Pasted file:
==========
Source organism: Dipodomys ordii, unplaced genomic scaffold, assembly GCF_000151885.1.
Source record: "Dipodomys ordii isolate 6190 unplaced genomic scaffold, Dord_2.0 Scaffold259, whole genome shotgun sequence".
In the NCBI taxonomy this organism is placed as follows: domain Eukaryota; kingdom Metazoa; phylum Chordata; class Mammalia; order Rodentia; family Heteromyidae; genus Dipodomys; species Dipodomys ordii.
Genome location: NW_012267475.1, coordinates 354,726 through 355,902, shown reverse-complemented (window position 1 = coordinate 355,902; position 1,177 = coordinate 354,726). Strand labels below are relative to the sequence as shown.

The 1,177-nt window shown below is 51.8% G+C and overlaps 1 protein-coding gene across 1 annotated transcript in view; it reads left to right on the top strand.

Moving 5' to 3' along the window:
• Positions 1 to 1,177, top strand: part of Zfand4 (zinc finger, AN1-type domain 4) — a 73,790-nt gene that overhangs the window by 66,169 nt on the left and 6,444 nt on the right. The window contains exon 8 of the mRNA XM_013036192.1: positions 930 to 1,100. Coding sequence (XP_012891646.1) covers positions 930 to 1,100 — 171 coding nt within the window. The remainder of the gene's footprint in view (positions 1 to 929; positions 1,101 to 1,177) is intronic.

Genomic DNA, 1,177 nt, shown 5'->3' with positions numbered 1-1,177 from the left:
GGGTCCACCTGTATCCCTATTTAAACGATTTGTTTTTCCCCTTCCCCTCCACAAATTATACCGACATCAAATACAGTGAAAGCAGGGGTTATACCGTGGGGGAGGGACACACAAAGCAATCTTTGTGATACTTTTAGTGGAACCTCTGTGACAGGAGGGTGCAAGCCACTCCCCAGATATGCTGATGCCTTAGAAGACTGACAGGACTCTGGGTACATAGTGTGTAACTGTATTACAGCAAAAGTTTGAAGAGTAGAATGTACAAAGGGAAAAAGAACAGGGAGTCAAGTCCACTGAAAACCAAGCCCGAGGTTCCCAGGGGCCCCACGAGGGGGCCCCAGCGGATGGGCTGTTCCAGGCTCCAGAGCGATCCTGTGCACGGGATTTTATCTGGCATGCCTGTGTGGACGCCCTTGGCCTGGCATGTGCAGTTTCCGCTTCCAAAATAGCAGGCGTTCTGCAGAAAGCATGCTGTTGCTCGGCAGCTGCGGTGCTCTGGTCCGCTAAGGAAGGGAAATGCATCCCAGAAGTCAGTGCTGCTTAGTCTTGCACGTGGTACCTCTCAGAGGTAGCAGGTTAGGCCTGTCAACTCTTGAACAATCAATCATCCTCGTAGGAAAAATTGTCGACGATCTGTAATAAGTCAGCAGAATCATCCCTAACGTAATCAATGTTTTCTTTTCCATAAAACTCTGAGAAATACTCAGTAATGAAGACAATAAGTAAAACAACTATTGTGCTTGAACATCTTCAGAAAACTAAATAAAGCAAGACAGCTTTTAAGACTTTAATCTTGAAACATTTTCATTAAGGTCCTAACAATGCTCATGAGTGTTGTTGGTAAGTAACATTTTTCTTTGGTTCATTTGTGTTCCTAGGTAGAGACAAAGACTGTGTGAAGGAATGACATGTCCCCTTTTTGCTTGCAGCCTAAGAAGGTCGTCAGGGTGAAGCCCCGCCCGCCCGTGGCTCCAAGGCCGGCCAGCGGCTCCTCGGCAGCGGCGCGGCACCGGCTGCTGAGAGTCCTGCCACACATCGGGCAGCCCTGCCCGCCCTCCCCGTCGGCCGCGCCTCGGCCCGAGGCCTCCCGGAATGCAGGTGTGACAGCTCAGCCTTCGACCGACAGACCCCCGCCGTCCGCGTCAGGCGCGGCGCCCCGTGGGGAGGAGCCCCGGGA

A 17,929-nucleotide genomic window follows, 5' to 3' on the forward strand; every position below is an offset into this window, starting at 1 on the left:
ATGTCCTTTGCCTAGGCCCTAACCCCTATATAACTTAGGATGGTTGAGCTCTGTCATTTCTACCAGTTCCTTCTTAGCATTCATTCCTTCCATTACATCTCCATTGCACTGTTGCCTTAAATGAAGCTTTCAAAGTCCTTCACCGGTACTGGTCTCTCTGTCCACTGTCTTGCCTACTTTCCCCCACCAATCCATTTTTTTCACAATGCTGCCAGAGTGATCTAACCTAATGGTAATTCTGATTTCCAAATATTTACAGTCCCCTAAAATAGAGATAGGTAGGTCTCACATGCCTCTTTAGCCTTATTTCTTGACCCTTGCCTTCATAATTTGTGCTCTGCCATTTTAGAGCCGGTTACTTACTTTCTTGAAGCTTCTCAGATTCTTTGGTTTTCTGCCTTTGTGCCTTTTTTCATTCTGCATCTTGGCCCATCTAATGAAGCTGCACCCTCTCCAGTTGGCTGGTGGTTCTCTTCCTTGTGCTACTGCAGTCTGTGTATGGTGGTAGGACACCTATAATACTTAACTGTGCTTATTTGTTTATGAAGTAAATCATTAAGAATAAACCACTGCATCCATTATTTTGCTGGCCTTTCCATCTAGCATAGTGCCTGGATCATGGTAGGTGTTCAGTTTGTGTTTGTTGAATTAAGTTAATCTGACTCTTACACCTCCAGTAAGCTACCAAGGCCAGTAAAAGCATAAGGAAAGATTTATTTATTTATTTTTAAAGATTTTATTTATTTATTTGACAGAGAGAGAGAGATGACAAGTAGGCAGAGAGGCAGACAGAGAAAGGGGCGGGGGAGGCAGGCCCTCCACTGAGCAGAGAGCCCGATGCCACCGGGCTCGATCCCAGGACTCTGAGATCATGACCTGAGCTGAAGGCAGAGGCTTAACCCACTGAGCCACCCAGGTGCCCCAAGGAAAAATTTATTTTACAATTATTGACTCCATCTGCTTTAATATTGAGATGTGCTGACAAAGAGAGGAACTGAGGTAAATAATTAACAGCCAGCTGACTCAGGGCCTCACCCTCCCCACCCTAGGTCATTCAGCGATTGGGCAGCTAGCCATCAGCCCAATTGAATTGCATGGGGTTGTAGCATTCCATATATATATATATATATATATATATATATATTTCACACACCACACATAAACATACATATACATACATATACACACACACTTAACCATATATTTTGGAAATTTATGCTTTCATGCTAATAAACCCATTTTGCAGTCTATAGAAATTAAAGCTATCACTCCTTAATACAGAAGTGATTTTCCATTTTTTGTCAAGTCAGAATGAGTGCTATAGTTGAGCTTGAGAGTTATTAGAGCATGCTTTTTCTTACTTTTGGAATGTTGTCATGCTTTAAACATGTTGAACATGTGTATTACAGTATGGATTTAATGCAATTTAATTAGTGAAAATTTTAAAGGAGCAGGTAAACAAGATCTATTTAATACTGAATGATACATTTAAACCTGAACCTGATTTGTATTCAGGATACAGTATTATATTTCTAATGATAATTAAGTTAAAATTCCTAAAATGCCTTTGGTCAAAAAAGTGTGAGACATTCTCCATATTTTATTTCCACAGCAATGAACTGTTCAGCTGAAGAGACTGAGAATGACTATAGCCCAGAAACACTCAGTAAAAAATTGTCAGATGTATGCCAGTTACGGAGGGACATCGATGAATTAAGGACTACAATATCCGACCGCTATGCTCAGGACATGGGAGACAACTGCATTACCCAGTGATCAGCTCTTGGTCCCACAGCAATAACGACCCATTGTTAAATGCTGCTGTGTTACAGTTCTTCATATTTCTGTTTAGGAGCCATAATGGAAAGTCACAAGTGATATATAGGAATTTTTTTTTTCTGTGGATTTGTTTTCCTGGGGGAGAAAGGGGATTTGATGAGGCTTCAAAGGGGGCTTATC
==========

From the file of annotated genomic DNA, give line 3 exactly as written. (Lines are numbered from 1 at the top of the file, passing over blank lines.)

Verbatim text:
In the NCBI taxonomy this organism is placed as follows: domain Eukaryota; kingdom Metazoa; phylum Chordata; class Mammalia; order Rodentia; family Heteromyidae; genus Dipodomys; species Dipodomys ordii.